If you’ve ever used a laptop and balanced it on your legs, there’s a chance you’ve felt some heat coming from it.
Toasted skin syndrome happens when your legs are exposed to that heat for longer periods of time. It isn’t usually a serious condition but has been linked to cancer.
While there’s no treatment for it, there are some things that you can do to reverse toasted skin syndrome in the early stages. Read on to learn more about this condition, as well as its causes and treatments.
Toasted skin syndrome, also known as
This happens after your skin is exposed to a heat source repeatedly over a long period of time, but the heat is not hot enough to actually burn your skin.
When your skin is exposed to low-grade heat — 109.4 to 116.6°F (43 to 47°C) — it can cause a red, circular area of discoloration to the area that is exposed.
The exact cause of the discoloration is not well-known, but it’s thought that the prolonged heat exposure causes changes to the elastic fibers that make up your skin, as well as changes to the microscopic blood vessels that live at the skin’s surface.
Scientists have compared these changes to those that occur when your skin is repeatedly exposed to ultraviolet rays, either from the sun or from indoor tanning booths.
Toasted skin syndrome can be caused by a variety of modern-day items, but it has been around for much longer than you might think.
When the syndrome was first discovered, items that caused this skin irritation included wood-burning stoves and working with hot coals.
Often, coal workers and chefs who had prolonged exposure to heat sources like these developed toasted skin syndrome on their faces.
Modern causes of toasted skin syndrome are a little different. Current common causes include:
- Prolonged use of a laptop on the thighs. This is usually evident on the left thigh since most laptop batteries and vents are located on the left side of the device. With the recent increase in remote work, it’s likely that this will become more common.
- Seat heaters in cars. There have been cases reported in people who use their seat heaters for 2 to 4 hours at a time.
- Heating pads or hot water bottles. While these are helpful in easing pain in the abdomen, there have been reported cases of toasted skin syndrome after using them for long periods of time.
- Space heaters. Historically, toasted skin syndrome was found in older people who spent much of their time in front of radiators or space heaters.
Erythema ab igne in children
There have been reported cases in children who spend several hours per day playing video games on a laptop perched on their thighs.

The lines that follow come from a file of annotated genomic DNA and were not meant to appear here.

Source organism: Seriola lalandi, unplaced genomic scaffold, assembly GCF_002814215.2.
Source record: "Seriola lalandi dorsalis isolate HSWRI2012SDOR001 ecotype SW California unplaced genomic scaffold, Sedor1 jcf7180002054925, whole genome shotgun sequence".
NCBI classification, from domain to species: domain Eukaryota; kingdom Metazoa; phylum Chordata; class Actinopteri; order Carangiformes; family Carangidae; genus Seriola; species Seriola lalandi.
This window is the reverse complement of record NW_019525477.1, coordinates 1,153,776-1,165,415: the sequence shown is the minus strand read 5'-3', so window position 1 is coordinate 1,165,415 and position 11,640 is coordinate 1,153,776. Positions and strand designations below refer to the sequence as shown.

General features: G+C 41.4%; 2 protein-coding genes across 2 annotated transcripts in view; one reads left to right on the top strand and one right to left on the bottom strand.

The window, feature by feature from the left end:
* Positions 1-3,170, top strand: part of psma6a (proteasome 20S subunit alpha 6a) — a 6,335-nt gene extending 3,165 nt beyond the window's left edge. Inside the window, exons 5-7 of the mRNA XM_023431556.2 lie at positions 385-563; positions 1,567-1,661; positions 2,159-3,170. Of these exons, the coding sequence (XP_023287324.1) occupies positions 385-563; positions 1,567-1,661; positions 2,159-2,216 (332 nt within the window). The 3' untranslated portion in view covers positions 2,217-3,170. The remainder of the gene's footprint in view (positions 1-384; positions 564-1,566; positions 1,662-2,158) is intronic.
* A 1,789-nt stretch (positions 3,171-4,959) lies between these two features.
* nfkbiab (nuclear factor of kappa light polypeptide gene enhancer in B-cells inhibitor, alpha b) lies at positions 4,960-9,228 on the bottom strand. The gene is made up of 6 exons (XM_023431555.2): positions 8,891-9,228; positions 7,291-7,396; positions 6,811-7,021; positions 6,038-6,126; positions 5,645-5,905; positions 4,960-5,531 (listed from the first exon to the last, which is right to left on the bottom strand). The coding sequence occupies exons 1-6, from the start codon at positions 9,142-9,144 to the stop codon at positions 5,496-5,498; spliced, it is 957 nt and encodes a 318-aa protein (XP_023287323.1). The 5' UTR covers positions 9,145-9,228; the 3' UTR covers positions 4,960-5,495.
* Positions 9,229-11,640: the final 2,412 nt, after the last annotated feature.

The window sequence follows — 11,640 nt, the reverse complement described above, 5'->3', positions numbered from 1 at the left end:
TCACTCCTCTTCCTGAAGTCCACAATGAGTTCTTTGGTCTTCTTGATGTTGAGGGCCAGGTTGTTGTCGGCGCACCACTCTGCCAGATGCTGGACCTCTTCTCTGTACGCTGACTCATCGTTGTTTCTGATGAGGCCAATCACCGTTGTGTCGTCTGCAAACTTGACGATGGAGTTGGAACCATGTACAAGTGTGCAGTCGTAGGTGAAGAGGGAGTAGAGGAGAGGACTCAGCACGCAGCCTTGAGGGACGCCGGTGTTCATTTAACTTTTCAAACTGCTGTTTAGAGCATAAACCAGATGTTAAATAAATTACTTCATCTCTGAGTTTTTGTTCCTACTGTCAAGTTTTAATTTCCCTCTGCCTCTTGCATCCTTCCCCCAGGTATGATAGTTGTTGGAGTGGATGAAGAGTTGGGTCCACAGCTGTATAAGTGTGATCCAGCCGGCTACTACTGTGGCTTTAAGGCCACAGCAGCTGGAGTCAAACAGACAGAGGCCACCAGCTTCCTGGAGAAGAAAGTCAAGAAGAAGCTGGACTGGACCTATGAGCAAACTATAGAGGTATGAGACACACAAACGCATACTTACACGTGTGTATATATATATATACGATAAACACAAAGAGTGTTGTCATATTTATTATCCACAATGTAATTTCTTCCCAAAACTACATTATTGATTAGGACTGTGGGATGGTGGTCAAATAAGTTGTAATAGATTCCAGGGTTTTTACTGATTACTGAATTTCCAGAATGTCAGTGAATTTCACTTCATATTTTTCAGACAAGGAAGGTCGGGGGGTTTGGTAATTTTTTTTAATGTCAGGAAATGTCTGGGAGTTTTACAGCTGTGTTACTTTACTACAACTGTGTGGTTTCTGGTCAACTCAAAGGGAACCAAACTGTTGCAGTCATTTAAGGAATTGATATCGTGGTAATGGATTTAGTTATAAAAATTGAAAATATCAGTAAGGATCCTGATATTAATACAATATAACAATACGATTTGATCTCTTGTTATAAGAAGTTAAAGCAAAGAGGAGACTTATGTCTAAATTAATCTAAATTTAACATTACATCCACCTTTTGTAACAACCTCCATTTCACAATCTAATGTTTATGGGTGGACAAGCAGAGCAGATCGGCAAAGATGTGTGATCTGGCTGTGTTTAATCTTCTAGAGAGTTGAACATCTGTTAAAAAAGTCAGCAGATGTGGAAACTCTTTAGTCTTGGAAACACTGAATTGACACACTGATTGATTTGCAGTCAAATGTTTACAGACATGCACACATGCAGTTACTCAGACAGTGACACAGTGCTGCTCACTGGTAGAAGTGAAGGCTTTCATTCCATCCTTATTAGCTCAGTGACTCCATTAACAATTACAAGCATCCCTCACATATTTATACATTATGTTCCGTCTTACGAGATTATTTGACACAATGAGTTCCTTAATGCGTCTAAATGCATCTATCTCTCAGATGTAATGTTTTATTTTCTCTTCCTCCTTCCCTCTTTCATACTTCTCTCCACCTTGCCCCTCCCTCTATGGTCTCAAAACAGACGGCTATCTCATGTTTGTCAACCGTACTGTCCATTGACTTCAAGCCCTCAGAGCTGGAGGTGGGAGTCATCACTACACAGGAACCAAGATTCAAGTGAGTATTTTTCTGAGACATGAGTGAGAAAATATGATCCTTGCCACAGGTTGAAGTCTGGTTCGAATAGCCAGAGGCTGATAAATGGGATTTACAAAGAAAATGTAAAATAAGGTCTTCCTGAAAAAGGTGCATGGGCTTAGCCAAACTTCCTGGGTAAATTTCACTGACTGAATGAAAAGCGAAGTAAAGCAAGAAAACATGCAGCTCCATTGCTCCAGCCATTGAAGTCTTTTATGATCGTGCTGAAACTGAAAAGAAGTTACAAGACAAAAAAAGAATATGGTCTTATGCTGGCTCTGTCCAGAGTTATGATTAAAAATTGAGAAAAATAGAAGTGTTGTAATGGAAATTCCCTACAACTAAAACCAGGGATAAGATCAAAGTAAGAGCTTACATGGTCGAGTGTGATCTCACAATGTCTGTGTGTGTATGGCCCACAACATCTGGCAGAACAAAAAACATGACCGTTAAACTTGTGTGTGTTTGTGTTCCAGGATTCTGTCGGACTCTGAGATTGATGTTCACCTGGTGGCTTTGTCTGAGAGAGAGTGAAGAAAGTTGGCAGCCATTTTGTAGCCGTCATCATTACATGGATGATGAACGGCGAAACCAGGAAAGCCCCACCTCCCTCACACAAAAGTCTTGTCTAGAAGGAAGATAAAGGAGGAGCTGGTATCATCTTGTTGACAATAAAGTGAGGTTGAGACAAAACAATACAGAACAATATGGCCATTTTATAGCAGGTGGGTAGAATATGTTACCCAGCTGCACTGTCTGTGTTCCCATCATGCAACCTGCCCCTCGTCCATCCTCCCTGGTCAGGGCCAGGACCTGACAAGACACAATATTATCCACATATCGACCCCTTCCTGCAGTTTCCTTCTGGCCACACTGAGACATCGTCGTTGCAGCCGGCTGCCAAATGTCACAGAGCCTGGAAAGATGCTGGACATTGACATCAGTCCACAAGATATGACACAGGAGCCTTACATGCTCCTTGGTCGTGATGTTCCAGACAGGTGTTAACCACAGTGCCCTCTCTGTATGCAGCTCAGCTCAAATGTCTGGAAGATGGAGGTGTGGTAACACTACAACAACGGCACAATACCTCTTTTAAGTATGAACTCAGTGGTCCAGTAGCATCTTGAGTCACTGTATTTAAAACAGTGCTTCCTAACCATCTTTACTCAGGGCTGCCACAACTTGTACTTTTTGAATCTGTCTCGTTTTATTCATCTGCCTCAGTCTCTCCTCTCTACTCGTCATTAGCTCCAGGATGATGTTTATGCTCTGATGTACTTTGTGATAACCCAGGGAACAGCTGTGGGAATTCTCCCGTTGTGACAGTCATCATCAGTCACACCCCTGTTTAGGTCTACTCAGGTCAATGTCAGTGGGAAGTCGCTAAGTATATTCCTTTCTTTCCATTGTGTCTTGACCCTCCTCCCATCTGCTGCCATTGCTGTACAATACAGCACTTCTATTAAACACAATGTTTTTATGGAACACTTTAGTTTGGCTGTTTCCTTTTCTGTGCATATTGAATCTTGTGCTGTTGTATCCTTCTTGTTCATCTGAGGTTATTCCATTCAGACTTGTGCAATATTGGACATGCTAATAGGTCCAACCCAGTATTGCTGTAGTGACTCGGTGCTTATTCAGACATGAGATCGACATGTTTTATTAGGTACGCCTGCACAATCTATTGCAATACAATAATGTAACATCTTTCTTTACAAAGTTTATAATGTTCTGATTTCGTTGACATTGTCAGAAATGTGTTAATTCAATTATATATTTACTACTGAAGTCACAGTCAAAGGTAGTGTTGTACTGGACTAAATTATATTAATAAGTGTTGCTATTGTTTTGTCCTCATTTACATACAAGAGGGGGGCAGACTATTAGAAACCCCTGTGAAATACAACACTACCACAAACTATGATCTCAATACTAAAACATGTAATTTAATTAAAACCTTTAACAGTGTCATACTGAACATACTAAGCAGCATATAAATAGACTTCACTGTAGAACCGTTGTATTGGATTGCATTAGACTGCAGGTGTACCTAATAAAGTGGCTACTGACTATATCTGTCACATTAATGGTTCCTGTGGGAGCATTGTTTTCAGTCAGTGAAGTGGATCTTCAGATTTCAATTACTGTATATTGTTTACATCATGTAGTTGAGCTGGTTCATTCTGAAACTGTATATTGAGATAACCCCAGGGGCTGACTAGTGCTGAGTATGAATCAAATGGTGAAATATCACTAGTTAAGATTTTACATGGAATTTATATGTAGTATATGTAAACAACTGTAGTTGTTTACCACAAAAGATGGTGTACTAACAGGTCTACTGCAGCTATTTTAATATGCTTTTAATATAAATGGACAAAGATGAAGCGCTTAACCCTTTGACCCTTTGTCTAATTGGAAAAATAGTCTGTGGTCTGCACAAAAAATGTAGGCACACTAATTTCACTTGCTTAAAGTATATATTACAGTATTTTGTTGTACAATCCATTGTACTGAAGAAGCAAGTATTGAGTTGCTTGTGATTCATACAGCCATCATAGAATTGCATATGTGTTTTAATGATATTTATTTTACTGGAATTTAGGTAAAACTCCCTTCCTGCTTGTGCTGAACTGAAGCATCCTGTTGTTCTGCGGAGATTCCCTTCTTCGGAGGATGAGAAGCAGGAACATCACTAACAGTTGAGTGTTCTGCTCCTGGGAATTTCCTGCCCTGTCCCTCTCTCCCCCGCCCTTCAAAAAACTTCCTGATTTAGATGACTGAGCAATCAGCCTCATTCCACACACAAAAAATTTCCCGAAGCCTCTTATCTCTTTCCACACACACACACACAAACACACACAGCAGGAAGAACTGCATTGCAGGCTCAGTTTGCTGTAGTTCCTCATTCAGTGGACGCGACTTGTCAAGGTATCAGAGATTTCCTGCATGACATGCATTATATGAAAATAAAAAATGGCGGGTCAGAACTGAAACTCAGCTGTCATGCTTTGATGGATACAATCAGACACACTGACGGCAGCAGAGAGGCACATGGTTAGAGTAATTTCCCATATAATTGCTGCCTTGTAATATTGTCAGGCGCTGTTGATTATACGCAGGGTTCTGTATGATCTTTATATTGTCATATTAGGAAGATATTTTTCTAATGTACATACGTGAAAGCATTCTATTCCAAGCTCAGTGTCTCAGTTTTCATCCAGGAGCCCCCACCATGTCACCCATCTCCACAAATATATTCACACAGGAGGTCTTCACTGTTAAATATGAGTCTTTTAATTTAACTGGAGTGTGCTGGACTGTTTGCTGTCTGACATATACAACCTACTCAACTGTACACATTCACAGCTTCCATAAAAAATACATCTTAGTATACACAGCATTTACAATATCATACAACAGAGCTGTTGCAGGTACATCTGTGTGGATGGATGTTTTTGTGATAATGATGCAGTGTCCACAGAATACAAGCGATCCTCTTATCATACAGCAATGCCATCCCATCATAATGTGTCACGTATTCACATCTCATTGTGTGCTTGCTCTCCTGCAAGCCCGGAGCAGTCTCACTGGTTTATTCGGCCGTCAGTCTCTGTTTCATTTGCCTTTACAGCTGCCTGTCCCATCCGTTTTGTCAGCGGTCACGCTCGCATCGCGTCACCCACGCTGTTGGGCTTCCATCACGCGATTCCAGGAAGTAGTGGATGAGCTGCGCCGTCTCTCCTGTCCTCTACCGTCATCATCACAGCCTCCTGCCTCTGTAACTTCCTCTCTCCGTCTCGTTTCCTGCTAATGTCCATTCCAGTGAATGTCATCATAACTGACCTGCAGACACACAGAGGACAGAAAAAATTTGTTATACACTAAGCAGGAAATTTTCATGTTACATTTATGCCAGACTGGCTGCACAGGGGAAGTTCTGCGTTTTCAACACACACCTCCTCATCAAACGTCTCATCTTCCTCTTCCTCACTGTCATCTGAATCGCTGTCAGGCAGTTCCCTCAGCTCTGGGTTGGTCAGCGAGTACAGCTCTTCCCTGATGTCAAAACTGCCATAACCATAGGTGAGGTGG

Toasted skin syndrome is usually resolved by removing the heat source that is causing it. However, sometimes it can cause more dramatic changes in your skin cells that can develop into other conditions, including cancer.
The types of cancer that are associated with toasted skin syndrome include:
While cancer isn’t a common complication of toasted skin syndrome, it’s important to talk to your healthcare provider about any skin changes you notice.
While there’s not one specific treatment for toasted skin syndrome, there are things that you can do to help ease the symptoms. These include:
- Removing the heat source. This is the best way to prevent any further irritation from happening. Once the heat source is removed, it’s likely that the discoloration will fade and any irritation will resolve. If the cause is a laptop, consider putting a laptop cover on your computer or relocating your workspace.
- Topical medications. Topical medications like retinoids can help with the symptoms of toasted skin syndrome. A dermatologist can recommend one that is best for your particular situation.
Toasted skin syndrome is caused by prolonged heat exposure to your skin, usually from heat sources like laptop batteries, space heaters, or heating pads.
These heat sources can cause changes in your skin’s cells and fibers, which can then create a discoloration on your skin.
Sometimes, these skin cell changes can develop into cancer. Treatment involves taking away the heat source that’s causing irritation, as well as using medications on the skin to calm the irritation.
If you’re noticing any changes in your skin, especially after applying a heat source, it’s important to talk to a healthcare provider to rule out any more serious conditions.